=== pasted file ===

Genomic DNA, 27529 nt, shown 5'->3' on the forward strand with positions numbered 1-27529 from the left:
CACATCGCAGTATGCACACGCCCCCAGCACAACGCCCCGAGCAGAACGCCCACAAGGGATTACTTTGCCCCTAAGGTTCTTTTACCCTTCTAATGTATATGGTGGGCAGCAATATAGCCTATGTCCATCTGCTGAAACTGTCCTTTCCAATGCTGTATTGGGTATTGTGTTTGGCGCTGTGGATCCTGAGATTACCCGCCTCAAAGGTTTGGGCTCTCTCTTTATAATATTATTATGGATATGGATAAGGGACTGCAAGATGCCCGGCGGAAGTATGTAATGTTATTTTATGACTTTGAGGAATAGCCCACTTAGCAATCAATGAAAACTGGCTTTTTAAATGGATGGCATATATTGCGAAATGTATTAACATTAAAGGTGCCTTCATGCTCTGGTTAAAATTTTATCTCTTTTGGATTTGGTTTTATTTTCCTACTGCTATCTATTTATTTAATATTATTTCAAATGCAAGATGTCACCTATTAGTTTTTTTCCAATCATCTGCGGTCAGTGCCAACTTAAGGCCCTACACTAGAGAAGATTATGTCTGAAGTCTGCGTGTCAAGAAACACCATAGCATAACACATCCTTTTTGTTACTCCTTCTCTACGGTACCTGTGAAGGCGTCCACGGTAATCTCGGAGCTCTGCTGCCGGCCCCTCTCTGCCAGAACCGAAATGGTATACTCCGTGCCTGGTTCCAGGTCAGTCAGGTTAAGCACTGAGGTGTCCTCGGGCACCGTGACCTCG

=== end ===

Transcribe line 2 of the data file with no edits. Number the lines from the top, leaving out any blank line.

CACATCGCAGTATGCACACGCCCCCAGCACAACGCCCCGAGCAGAACGCCCACAAGGGATTACTTTGCCCCTAAGGTTCTTTTACCCTTCTAATGTATATGGTGGGCAGCAATATAGCCTATGTCCATCTGCTGAAACTGTCCTTTCCAATGCTGTATTGGGTATTGTGTTTGGCGCTGTGGATCCTGAGATTACCCGCCTCAAAGGTTTGGGCTCTCTCTTTATAATATTATTATGGATATGGATAAGGGACTGCAAGATGCCCGGCGGAAGTATGTAATGTTATTTTATGACTTTGAGGAATAGCCCACTTAGCAATCAATGAAAACTGGCTTTTTAAATGGATGGCATATATTGCGAAATGTATTAACATTAAAGGTGCCTTCATGCTCTGGTTAAAATTTTATCTCTTTTGGATTTGGTTTTATTTTCCTACTGCTATCTATTTATTTAATATTATTTCAAATGCAAGATGTCACCTATTAGTTTTTTTCCAATCATCTGCGGTCAGTGCCAACTTAAGGCCCTACACTAGAGAAGATTATGTCTGAAGTCTGCGTGTCAAGAAACACCATAGCATAACACATCCTTTTTGTTACTCCTTCTCTACGGTACCTGTGAAGGCGTCCACGGTAATCTCGGAGCTCTGCTGCCGGCCCCTCTCTGCCAGAACCGAAATGGTATACTCCGTGCCTGGTTCCAGGTCAGTCAGGTTAAGCACTGAGGTGTCCTCGGGCACCGTGACCTCG